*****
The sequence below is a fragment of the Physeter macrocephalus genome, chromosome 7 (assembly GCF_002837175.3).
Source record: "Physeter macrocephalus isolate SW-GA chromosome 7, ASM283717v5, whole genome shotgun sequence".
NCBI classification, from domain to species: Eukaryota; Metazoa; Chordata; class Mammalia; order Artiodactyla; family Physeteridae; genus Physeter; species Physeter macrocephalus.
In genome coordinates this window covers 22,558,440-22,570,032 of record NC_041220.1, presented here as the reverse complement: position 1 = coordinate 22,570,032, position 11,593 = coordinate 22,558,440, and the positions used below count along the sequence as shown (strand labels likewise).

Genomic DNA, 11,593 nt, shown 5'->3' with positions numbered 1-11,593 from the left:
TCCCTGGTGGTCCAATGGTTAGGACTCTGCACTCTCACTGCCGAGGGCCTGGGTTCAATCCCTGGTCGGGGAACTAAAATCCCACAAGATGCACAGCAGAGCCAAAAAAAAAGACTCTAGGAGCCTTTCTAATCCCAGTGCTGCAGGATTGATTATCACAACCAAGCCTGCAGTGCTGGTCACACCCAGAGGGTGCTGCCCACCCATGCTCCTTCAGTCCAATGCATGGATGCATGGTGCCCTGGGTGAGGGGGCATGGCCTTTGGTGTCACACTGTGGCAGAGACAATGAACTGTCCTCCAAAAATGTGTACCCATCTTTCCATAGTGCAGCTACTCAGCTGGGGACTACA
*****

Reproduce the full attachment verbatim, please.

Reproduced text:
The sequence below is a fragment of the Physeter macrocephalus genome, chromosome 7 (assembly GCF_002837175.3).
Source record: "Physeter macrocephalus isolate SW-GA chromosome 7, ASM283717v5, whole genome shotgun sequence".
NCBI classification, from domain to species: Eukaryota; Metazoa; Chordata; class Mammalia; order Artiodactyla; family Physeteridae; genus Physeter; species Physeter macrocephalus.
In genome coordinates this window covers 22,558,440-22,570,032 of record NC_041220.1, presented here as the reverse complement: position 1 = coordinate 22,570,032, position 11,593 = coordinate 22,558,440, and the positions used below count along the sequence as shown (strand labels likewise).

Genomic DNA, 11,593 nt, shown 5'->3' with positions numbered 1-11,593 from the left:
TCCCTGGTGGTCCAATGGTTAGGACTCTGCACTCTCACTGCCGAGGGCCTGGGTTCAATCCCTGGTCGGGGAACTAAAATCCCACAAGATGCACAGCAGAGCCAAAAAAAAAGACTCTAGGAGCCTTTCTAATCCCAGTGCTGCAGGATTGATTATCACAACCAAGCCTGCAGTGCTGGTCACACCCAGAGGGTGCTGCCCACCCATGCTCCTTCAGTCCAATGCATGGATGCATGGTGCCCTGGGTGAGGGGGCATGGCCTTTGGTGTCACACTGTGGCAGAGACAATGAACTGTCCTCCAAAAATGTGTACCCATCTTTCCATAGTGCAGCTACTCAGCTGGGGACTACA